Every hanasei has three names, though they may choose to only go by one name or to drop some parts of their names for personal reasons. The order of their names is community name, profession/skill, personal characteristic. Below is an explanation of each name.
Similar to a surname. These are shared names that every member of a den or court has. Sometimes, when a hanasei doesn’t have a group they belong to, they may choose to use their birthplace or hometown in place of it. Their community name tends to describe the place they feel most connected to, and as such, may sometimes change if they feel something else might describe them better. For example, Buriyalla is a common community name that means “red lake.” When translated literally, this name would be [personal characteristic] [profession/skill] of the red lake.
The middle part of a hanasei’s name. It refers, literally, to either their profession or their most prominent skill. Hanasei sometimes change this name if they feel it no longer fits them, and this name is often representative of a hanasei’s growth as a person. Some examples of these names are artist, doctor, carpenter, engineer, etc. Using the hanasei from the previous example, their name might be [personal characteristic], artist of the red lake.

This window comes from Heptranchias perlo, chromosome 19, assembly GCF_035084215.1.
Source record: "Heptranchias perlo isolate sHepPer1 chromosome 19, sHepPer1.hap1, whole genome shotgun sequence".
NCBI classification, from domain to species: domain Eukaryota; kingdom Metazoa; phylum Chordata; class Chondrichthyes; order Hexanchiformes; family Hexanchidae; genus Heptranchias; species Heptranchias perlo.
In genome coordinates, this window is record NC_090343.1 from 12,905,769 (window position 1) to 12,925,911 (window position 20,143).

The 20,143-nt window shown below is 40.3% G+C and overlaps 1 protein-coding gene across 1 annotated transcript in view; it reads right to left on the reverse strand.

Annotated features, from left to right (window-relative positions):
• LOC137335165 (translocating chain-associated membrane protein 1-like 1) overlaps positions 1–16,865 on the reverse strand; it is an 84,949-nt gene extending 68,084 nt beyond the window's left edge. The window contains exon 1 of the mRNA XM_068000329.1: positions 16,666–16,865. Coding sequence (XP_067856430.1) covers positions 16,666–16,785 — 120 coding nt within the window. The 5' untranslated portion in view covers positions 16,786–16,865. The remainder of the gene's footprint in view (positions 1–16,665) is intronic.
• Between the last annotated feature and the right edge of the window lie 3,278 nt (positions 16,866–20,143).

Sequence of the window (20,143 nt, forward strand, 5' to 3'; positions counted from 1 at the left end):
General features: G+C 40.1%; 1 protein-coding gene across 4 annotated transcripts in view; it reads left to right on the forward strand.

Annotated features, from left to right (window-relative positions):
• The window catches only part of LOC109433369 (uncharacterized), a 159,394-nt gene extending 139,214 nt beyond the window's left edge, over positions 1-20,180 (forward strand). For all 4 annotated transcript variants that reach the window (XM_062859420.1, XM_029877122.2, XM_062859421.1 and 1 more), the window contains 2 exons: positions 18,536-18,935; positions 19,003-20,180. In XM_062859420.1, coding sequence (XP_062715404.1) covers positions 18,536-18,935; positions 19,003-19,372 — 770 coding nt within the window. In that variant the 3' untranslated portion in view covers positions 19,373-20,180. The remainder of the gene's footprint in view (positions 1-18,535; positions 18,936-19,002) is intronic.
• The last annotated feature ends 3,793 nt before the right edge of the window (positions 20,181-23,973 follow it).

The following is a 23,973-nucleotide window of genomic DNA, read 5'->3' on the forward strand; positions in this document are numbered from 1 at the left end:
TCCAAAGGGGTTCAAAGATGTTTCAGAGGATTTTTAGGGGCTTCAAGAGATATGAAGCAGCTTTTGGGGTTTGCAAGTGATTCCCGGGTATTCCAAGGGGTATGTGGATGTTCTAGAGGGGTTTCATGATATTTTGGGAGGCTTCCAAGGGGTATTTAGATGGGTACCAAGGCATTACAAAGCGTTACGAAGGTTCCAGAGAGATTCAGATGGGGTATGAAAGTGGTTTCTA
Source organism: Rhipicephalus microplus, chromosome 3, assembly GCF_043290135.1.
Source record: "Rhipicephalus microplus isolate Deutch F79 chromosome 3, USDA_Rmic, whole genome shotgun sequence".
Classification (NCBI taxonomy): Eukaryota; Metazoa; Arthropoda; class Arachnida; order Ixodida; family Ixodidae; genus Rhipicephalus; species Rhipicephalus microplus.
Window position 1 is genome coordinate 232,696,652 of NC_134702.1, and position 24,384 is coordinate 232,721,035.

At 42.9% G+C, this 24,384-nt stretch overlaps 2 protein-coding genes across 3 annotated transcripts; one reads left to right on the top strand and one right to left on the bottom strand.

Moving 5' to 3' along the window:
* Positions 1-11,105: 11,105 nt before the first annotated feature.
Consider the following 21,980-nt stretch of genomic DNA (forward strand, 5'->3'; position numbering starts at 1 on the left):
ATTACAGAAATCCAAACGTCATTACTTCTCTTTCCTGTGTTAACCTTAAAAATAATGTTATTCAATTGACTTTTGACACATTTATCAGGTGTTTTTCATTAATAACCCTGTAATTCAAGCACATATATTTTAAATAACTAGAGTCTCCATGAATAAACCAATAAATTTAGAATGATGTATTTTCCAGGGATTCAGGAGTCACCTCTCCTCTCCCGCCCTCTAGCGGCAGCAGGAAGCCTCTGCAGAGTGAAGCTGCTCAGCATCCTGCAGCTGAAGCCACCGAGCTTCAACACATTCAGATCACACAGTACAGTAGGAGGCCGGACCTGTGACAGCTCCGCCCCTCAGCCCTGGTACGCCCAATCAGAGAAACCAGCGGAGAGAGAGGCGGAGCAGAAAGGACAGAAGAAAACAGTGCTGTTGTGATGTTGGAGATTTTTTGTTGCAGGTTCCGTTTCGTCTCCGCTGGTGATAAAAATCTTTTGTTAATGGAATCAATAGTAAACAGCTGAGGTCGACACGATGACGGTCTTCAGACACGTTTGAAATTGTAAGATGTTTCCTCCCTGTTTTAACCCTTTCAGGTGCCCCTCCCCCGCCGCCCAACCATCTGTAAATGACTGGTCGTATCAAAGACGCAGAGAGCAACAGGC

The last part of a hanasei’s name. Their personal name is usually the first name they receive or choose, and it is often simple and direct. These names tend to be used in casual settings, with friends and denmates. However, many hanasei change their personal names when they decide they like the sound of something else better. It is rare to find a hanasei that keeps the first personal name they were given. Some examples of personal names are Blue, Riptide, Dodger, Ryo, and Velvet. Personal names can be just about anything.